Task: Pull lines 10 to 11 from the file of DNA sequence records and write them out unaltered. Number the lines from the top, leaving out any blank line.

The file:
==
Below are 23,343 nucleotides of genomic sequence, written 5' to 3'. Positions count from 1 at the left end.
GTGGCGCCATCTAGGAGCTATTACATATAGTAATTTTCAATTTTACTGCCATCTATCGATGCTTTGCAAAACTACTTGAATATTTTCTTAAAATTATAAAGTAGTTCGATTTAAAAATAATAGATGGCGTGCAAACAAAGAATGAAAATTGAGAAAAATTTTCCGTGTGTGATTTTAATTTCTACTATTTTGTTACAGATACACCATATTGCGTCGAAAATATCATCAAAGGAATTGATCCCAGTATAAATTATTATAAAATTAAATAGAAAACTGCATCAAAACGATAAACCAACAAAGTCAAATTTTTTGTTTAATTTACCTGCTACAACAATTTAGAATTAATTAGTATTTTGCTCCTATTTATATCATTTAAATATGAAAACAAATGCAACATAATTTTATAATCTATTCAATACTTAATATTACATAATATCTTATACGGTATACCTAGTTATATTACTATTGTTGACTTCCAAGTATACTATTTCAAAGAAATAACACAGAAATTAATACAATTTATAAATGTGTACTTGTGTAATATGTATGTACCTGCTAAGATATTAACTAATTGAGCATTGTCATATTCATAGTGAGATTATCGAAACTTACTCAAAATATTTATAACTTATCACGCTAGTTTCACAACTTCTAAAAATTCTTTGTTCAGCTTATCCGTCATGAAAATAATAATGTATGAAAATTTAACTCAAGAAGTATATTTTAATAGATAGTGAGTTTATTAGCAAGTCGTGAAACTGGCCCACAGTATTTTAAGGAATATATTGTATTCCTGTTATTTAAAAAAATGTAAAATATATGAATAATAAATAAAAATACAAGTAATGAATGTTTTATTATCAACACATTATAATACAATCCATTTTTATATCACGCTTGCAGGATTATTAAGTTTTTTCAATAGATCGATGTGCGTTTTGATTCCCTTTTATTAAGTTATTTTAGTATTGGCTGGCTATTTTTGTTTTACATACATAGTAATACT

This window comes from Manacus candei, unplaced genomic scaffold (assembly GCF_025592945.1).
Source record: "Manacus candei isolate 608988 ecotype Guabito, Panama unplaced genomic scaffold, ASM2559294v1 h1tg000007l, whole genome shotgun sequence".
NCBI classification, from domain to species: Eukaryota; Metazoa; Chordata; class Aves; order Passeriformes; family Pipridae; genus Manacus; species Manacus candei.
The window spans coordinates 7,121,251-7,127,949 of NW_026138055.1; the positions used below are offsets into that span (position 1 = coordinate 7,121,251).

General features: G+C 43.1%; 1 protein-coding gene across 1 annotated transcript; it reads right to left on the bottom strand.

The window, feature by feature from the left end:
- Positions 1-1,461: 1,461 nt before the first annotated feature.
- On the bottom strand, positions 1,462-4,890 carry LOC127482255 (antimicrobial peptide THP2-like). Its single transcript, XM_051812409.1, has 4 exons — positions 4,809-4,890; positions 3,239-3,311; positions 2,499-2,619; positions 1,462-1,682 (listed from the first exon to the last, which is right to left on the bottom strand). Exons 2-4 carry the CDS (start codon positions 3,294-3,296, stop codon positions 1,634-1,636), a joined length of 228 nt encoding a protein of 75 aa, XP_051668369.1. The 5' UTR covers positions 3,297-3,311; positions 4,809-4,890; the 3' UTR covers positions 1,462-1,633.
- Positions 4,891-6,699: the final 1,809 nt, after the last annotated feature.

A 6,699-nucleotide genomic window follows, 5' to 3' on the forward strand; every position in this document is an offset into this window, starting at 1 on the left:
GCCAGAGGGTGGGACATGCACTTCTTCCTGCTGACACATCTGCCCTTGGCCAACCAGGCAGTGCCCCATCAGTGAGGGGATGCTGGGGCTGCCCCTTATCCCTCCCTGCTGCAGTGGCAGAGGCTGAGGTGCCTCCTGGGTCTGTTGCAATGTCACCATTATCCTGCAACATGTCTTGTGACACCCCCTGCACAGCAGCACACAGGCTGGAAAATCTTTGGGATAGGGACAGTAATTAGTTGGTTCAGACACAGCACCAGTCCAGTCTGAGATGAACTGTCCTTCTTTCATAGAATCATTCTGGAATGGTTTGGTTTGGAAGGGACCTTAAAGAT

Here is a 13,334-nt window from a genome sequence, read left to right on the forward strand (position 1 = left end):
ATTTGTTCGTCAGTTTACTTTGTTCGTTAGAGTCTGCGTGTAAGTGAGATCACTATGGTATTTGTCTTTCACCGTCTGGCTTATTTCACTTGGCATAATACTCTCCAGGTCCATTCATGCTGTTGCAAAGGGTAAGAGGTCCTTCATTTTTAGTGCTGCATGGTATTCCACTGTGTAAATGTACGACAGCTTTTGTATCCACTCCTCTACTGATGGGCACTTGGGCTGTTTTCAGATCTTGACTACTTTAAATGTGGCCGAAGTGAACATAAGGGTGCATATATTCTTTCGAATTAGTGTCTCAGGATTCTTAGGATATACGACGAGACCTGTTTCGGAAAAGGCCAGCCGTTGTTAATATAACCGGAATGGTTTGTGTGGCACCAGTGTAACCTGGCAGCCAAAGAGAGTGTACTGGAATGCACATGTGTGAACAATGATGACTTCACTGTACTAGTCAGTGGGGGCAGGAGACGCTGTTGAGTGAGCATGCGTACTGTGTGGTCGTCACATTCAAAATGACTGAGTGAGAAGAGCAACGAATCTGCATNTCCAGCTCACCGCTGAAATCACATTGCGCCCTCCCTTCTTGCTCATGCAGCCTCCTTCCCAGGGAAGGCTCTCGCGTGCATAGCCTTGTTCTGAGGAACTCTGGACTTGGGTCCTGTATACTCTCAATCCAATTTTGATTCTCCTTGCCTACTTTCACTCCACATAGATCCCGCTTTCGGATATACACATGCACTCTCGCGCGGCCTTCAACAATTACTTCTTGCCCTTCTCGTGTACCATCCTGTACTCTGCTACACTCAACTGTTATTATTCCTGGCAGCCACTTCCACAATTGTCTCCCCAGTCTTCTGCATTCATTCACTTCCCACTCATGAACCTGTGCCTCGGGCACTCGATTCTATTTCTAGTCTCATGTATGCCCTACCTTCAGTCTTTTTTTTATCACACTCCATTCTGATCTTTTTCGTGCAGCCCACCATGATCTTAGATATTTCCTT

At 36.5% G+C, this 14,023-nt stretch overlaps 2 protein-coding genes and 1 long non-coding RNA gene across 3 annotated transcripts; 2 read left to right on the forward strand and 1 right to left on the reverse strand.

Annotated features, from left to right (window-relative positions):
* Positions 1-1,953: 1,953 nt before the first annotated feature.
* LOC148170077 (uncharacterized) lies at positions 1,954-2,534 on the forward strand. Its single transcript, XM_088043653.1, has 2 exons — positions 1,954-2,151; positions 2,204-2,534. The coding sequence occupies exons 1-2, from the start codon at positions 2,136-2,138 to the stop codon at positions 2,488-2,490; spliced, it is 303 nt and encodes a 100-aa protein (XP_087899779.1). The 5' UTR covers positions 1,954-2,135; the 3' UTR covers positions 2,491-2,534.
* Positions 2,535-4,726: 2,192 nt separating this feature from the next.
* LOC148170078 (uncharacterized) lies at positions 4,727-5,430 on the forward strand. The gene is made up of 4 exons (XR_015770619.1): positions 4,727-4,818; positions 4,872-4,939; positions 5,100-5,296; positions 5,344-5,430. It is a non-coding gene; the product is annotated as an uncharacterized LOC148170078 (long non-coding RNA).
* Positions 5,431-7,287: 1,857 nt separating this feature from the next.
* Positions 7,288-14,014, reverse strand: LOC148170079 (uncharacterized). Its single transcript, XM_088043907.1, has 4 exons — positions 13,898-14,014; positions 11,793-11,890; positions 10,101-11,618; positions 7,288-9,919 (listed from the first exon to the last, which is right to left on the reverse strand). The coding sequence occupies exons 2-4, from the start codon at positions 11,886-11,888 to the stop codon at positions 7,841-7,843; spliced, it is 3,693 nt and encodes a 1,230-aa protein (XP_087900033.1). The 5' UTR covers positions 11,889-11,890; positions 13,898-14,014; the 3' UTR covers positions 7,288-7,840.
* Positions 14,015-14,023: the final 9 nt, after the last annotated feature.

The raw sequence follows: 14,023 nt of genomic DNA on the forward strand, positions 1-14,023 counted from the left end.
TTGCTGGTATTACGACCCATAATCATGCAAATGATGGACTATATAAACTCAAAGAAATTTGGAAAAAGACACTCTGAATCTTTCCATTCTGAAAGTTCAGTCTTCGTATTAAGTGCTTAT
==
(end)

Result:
- On the bottom strand, positions 1,462-4,890 carry LOC127482255 (antimicrobial peptide THP2-like). Its single transcript, XM_051812409.1, has 4 exons — positions 4,809-4,890; positions 3,239-3,311; positions 2,499-2,619; positions 1,462-1,682 (listed from the first exon to the last, which is right to left on the bottom strand). Exons 2-4 carry the CDS (start codon positions 3,294-3,296, stop codon positions 1,634-1,636), a joined length of 228 nt encoding a protein of 75 aa, XP_051668369.1. The 5' UTR covers positions 3,297-3,311; positions 4,809-4,890; the 3' UTR covers positions 1,462-1,633.
- Positions 4,891-6,699: the final 1,809 nt, after the last annotated feature.